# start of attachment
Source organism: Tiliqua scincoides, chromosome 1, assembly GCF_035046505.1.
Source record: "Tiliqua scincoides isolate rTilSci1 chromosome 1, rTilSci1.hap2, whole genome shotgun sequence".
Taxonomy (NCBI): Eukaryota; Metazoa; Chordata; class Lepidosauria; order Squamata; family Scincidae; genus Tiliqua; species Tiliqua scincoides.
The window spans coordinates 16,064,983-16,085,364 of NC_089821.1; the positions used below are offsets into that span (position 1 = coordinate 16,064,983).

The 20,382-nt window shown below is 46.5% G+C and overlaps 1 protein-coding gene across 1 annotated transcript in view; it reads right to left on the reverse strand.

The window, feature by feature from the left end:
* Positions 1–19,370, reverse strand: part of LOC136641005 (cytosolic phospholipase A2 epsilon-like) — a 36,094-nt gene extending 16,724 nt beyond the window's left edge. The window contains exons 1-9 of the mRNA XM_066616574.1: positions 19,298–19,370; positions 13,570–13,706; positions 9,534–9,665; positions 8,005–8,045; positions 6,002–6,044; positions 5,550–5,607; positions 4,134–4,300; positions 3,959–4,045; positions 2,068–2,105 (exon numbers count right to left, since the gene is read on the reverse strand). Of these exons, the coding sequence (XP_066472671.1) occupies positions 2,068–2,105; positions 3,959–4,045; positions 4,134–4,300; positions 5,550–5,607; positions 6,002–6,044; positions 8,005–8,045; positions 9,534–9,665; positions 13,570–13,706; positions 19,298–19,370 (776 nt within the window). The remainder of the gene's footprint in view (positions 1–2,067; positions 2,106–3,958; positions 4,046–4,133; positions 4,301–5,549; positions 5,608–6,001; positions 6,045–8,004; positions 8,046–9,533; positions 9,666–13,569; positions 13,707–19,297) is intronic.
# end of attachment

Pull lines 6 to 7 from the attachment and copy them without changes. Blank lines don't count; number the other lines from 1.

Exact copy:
The window, feature by feature from the left end:
* Positions 1–19,370, reverse strand: part of LOC136641005 (cytosolic phospholipase A2 epsilon-like) — a 36,094-nt gene extending 16,724 nt beyond the window's left edge. The window contains exons 1-9 of the mRNA XM_066616574.1: positions 19,298–19,370; positions 13,570–13,706; positions 9,534–9,665; positions 8,005–8,045; positions 6,002–6,044; positions 5,550–5,607; positions 4,134–4,300; positions 3,959–4,045; positions 2,068–2,105 (exon numbers count right to left, since the gene is read on the reverse strand). Of these exons, the coding sequence (XP_066472671.1) occupies positions 2,068–2,105; positions 3,959–4,045; positions 4,134–4,300; positions 5,550–5,607; positions 6,002–6,044; positions 8,005–8,045; positions 9,534–9,665; positions 13,570–13,706; positions 19,298–19,370 (776 nt within the window). The remainder of the gene's footprint in view (positions 1–2,067; positions 2,106–3,958; positions 4,046–4,133; positions 4,301–5,549; positions 5,608–6,001; positions 6,045–8,004; positions 8,046–9,533; positions 9,666–13,569; positions 13,707–19,297) is intronic.